# if you decisde to not play it will kill you
elif des == ("no"):
hp = 0

Gah! You just kill him off? Are you sure you don't want to use a
"break" or "return" to quit the loop or function?
print ("Maybe next time!")
else:
print ("please enter yes or no")

room()


As a whole, +1 for the good naming, decent attempt at spacing and a
mostly-sane layout.

this is the code i'm making. as the subject says im new to while statements. i am having problems with the monster battle part, it takes health awayfrom the "monster" but as soon as it gets to 0 or less i'd like the code to start from the top and ask you to roll the die again. any help on this would be greatly appreciative


PS: I'd use a state machine for times like this, eg.

import random

def prompt(action, retort_invalid=None):
while "asking for reponse":
response = input("Would you like to {}?".format(action)).casefold()

if response in ["y", "yes"]:
return True

elif response in ["n", "no"]:
return False

else:
if retort_invalid is not None:
print(retort_invalid)

def room():
state = "wandering"

while "adventuring":

if state == "idle":
if prompt("wander around")
print("Rolling the die...")

roll = random.randint(1, 2)

print("You rolled a {}.".format(roll))

if roll == 1:
monster_hp = 10
print("Oh no! A Monster!")
state = "facing monster"

else:
print("You find nothing")

else:
print("Maybe next time!")
return

elif state == "facing monster":
will_attack =

if prompt("attack", "You and the monster just stare at
one another"):
state = "attacking"

else:
print("you run away")
state = "idle"

elif state == "attacking":
damage_done = random.randint(0, 5)
monster_hp -= damage_done

print("You attack to do", damage_done, "damage")
print("The monster takes a hit, it has", monster_hp, "hp left")

if monster_hp <= 0:
state = "idle"

room()


The advantage of this is everything sits at the same level so you know
whether you've covered all options and permutations of options. It's
only longer because I made the "prompt" function which is more
rigorous than the current method.
 
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K

krismesenbrink

wow everyone thanks for the feed back! i'll have to rewrite this with everything you guys taught me. this makes ALOT more sense. :D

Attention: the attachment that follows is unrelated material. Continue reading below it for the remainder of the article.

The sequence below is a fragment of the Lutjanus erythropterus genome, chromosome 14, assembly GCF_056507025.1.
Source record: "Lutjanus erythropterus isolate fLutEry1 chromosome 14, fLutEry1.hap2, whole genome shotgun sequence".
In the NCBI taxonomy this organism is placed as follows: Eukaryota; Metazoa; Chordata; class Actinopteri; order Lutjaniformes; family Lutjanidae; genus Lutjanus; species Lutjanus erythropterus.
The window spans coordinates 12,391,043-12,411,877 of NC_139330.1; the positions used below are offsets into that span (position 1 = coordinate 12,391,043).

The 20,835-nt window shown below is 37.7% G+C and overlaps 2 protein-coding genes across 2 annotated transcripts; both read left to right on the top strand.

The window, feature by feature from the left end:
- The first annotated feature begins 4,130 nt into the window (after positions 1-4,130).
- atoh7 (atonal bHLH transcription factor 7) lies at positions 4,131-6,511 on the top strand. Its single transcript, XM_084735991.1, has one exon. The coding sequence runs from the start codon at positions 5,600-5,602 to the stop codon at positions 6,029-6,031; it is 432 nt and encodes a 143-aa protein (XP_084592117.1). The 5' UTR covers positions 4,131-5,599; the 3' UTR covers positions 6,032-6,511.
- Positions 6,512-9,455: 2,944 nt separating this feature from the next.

V

Vito De Tullio

Dan said:
Funny, perhaps, the first time you see it, but way more informative than
the other way to the next one who comes along and reads it.

While I understand that it's syntactically and semantically correct, my nose
still doesn't like it.

It's not that's just not common... I just think it's a mishmash... it's not
a "rule" thing, more a "feeling wrong" one.

Maybe it's better if I try to explain in another way...

My first instinct about it it's to think why the author choose this way to
talk to the reader.

This message it's clearly meant to be read by another programmer, not by the
user. But in my mind it should be a comment. In my mind code explain "what"
is happening, comment say "why". (Sometimes talking to my colleagues we say
comment is a way to ask to forgiveness for a particular obscure code, as in
"sorry, I needed to flip-this and flop-that for such-and-such reason")

Following this reasoning, I will found more readable something like

# asking for response
while True:
...

that

while 'asking for response':
...

because in the latter case the "why" and the "how" are mixed. It's like
you're talking with the interpreter, but the message is for the programmer..

I hope I explained myself...
 
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D

Dave Angel

Vito said:
While I understand that it's syntactically and semantically correct, my nose
still doesn't like it.

Neither does mine. There's no need for a trick here. "while True"
reads better, and a comment (on the same line, preferably) can explain
what the loop is for.